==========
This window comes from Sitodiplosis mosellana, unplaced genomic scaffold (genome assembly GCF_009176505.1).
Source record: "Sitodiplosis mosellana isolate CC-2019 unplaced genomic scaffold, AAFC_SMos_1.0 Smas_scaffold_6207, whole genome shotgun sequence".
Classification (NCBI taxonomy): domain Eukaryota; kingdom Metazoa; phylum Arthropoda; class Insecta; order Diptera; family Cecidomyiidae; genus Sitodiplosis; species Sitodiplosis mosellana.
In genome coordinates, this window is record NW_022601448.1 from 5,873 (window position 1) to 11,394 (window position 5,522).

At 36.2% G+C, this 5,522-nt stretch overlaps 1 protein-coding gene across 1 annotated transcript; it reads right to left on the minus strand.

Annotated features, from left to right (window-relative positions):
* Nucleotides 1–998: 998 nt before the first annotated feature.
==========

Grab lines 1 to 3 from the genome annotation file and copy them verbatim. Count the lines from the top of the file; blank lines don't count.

This window comes from Sitodiplosis mosellana, unplaced genomic scaffold (genome assembly GCF_009176505.1).
Source record: "Sitodiplosis mosellana isolate CC-2019 unplaced genomic scaffold, AAFC_SMos_1.0 Smas_scaffold_6207, whole genome shotgun sequence".
Classification (NCBI taxonomy): domain Eukaryota; kingdom Metazoa; phylum Arthropoda; class Insecta; order Diptera; family Cecidomyiidae; genus Sitodiplosis; species Sitodiplosis mosellana.